Gossip Man Was Not Meant to Know: Fritz Leiber’s “To Arkham and the Stars”

Welcome back to Reading the Weird, in which we get girl cooties all over weird fiction, cosmic horror, and Lovecraftiana—from its historical roots through its most recent branches.

This week, we cover Fritz Leiber’s “To Arkham and the Stars,” first published in 1966 in Arkham House’s The Dark Brotherhood. Spoilers ahead.

[“…after you’ve spent an adult lifetime at Miskatonic, you discover you’ve developed a rather different understanding from the herd’s of the distinction between the imaginary and the real.”]

Series: Reading the Weird

A Jittery, Near-future Thriller: Femlandia by Christina Dalcher

Near future America is easily a frightening place in any imagination, and in Christina Dalcher’s third novel Femlandia, America in 2022 is a completely broken, lawless society. After a massive economic breakdown, things rapidly fall apart, supply chains run dry, violence is the only thing that works, there is little food to be found, and everyone is left scavenging as best they can, both for food and safety. 40-something Miranda and her 16 year old daughter Emma have been trying to eke out a survival in their home, but Miranda knows that they won’t be able to stay there much longer. There aren’t many options for them, other than to go to the one place Miranda had sworn off from years ago—Femlandia, the women only commune her mother Win had established before the world broke, a community that is ‘Women Oriented. Self sufficient. Cooperative. Safe. Accepting. Natural. Free’.

Or is it.

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You Should Really Be Reading Victoria Goddard’s Nine Worlds Series

Most of the time, books come into your life in the usual ways—a friend recommends one to you, or you browse through the shelves at your local bookstore deliberately looking for something that will catch your eye, or you see a new release advertised somewhere and decide to give it a shot.

But every once in a while, that small moment of serendipity slams into you like a lightning strike and a clap of thunder—you overhear a title, or you catch a glimpse of a cover, and you are gripped instantly with the knowledge that this is going to be one of those books, one of the ones that change you, that leave you better than you were before you read it: A better writer, or a better reader, or a better person, or… just nebulously, undefinably better—more healed, more loved, more whole.

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The Desolation of Smaug Soars to New Highs and Plummets to New Lows

A long, long time ago, in a quiet little room somewhere in the medieval quadrangle of an Oxford college, a professor named J.R.R. Tolkien found a blank page in a pile of examination papers and idly scribbled the words, “In a hole in the ground there lived a hobbit.” Tolkien likely did not know that the sentence he wrote would become one of the most famous opening lines in English literature, and one of the most influential. This story began very modestly and quietly, after all, but it has continued with us ever since, for nearly a century now, reshaping children’s and fantasy literature, then role-playing games, movies, and global pop culture. The Hobbit wasn’t the first Middle-earth story Tolkien wrote, but it was the first one published, and the one that made everything else possible.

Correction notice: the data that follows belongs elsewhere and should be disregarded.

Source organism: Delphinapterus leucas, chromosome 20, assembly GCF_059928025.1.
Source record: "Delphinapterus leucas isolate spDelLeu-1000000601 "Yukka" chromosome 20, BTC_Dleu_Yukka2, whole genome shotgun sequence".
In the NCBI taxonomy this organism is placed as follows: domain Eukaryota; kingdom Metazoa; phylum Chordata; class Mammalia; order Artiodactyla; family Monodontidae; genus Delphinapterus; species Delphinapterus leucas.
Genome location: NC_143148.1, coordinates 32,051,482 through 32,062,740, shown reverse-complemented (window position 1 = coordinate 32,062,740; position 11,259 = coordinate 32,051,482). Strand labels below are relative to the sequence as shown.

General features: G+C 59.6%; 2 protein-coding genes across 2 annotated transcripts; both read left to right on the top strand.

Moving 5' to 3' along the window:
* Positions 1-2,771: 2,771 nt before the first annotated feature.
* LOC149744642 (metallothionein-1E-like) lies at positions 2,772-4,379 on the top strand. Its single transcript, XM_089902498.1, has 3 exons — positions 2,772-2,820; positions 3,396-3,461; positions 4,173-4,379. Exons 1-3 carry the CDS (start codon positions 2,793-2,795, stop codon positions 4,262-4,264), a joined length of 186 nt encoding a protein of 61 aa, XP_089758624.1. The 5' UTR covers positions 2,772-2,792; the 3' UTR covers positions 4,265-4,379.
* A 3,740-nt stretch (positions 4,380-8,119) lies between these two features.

Rereading The Hobbit, it’s easy to see why it was such a success. It’s told with a wry voice, great charm and wit, and is wonderfully imaginative. Bilbo Baggins is one of children’s literature’s great heroes, despite being a fussy, wealthy, middle-aged man. What he lacks in childlike years he makes up for in childlike size, and the book aptly portrays the childlike wonder and fear of finding oneself thrust out into a bigger world, whether one likes it or not.

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Malacandra as Utopia: Plato’s Republic as Reflected in C.S. Lewis’ Out of the Silent Planet

We’ve spent some time already talking about Out of the Silent Planet as a critique of colonialism in the science fiction of Lewis’ time, and part of that critique is showing the “savages” on Mars to be part of a utopian society that’s not in any need of improvement that human beings can bring. “Utopia” is fun wordplay in Greek, meaning “no place” (as in, it doesn’t exist), as well as being a near homophone for “Good Place” (not referring to the sitcom). Thomas More coined the word in 1516, in his book of the same name, about an island culture where everyone gets along more or less. It’s unclear if he was serious or being satirical or maybe both.

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Series: The Great C.S. Lewis Reread

Five SFF Books About Road Trips

To my mind, a road trip is not an exodus or a flight from danger. It can start with one of those things but only transcends to “road trip” status when the danger is over, and the participants are looking for the next thing. Road trips are exploratory and often recreational, more ‘let’s see what’s around the next bend’ and less ‘if we don’t keep moving, we’ll have to eat grandpa.’

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Series: Five Books About…

Small Monsters

All its life, a small monster with emerald scales has been a source of never-ending food to larger and more powerful creatures who feast on the small monster’s limbs each time one regrows. This is the story of how the small monster meets an industrious artist and reforms into someone new—someone who can’t be eaten.